Posts Tagged ‘New England’


Maine Endangered Species Day

March 27, 2021

May 21

Art contest for students in K-12. Entries Deadline: Friday, April 23
Teachers: Celebrate Endangered Species Day (May 21) by having your classroom participate in the 2021 Marine Endangered Species Art Contest! Endangered and threatened species need our help. Students’ artwork will showcase their knowledge and commitment to protecting these animals. Schools from anywhere in the U.S. and beyond are invited to submit entries. Artwork should highlight one or more marine endangered or threatened species from the New England/Mid-Atlantic region. Text highlighting why the animals are important and what people can do to protect them may also be included. Younger students, in grades K-2, who may not understand the threats to endangered species (i.e., pollution, fishing, etc.) are encouraged to portray the animals in their natural habitat instead.

Grades K-2: sculpture and 2-D
Grades 3-5: sculpture and 2-D
Grades 6-8: sculpture and 2-D
Grades 9-12: sculpture and 2-D

Entry Requirements
In addition to school entries, home school, and individual entries are welcome.
Artwork may be in the form of a painting, drawing, or sculpture (clay, recycled trash, etc.). Painting/drawing may be multi-color, black and white, or a single color; it may be rendered in ink, paint, pastel, crayon, or pencil. Chalk and pastel entries should be sprayed with a fixative to safeguard artwork.
Two-dimensional artwork may be matted, but might be cropped electronically by NOAA Fisheries staff. The physical size of submitted artwork itself must be 8 1/2” x 11” and less than 1/8” thick (not including matting). Three-dimensional artwork must be no bigger than 24” x 24” x 24”. Please make sure the artwork is dry and secure.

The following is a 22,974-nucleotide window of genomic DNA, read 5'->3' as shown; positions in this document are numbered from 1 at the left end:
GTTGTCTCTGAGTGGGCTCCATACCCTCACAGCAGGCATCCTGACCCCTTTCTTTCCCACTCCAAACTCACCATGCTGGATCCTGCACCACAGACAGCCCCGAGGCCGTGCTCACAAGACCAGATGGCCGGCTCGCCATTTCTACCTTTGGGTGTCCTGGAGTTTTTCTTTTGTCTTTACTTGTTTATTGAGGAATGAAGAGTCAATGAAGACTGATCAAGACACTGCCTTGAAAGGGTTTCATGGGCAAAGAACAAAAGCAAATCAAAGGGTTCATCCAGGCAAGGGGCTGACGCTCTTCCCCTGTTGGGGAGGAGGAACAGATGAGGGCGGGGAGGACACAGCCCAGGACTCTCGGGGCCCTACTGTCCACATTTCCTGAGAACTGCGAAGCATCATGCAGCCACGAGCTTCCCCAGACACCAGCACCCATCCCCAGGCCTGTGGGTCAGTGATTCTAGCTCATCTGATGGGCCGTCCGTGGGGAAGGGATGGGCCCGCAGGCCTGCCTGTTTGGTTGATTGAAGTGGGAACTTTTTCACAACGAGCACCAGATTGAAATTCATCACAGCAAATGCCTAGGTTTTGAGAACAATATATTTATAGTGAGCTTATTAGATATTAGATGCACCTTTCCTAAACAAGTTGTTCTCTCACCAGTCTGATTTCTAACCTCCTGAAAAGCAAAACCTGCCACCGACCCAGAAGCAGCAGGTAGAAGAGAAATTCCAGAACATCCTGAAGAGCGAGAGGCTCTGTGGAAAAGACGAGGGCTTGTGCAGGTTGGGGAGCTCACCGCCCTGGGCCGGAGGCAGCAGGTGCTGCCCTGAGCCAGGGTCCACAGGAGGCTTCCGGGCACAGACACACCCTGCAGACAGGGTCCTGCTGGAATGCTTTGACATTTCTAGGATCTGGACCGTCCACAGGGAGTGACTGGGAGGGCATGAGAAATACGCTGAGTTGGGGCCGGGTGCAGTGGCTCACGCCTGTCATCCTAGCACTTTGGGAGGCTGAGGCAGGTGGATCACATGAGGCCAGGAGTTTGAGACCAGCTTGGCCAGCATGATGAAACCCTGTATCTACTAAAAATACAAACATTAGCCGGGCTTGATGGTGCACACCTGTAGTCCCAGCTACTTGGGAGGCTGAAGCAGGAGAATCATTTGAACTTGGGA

Image must be of a native marine endangered or threatened species in the New England/Mid-Atlantic region of the United States. Entries depicting other species will be disqualified from the contest.

For more details on entry requirements, entry submissions, prizes, and more.
Sponsored by National Oceanic and Atmospheric Administration (NOAA) Fisheries.
Questions?Contact Edith Carson-Supino, Regional Office, 978-282-8490


Another Arts Teacher’s Story: Rob Westerberg

March 20, 2012

Featuring one teacher’s journey as an arts educator

This is the first in a series of blog posts telling arts teachers’ stories. This series contains a set of questions to provide the opportunity for you to read their stories and to learn from others. The first one is featuring Rob Westerberg who is one of the recipients of the first presented Carol Trimble Award for outstanding contributions to arts education. If you have questions please don’t hesitate to contact Rob at and/or put your comments at the bottom of the post. Please let me know if this series “Another Arts teachers’ story” will be helpful to you by emailing me at

All-State conference, UMaine, 2010

All-State conference, UMaine, 2010

Rob Westerberg is a High School Choral & General Music teacher who has taught for 24 years, the last 12 at York High School. He averages between 175 and 250 students per year covering several choirs, Vocal Auditions Class, Music History & Music Theory I and II. He is well respected by colleagues in New England for his enthusiasm and commitment to excellence in arts education! He has been a member of the Leadership Team for the Maine Arts Assesment Initiative and a member of the three person team who created the plan for the initiative.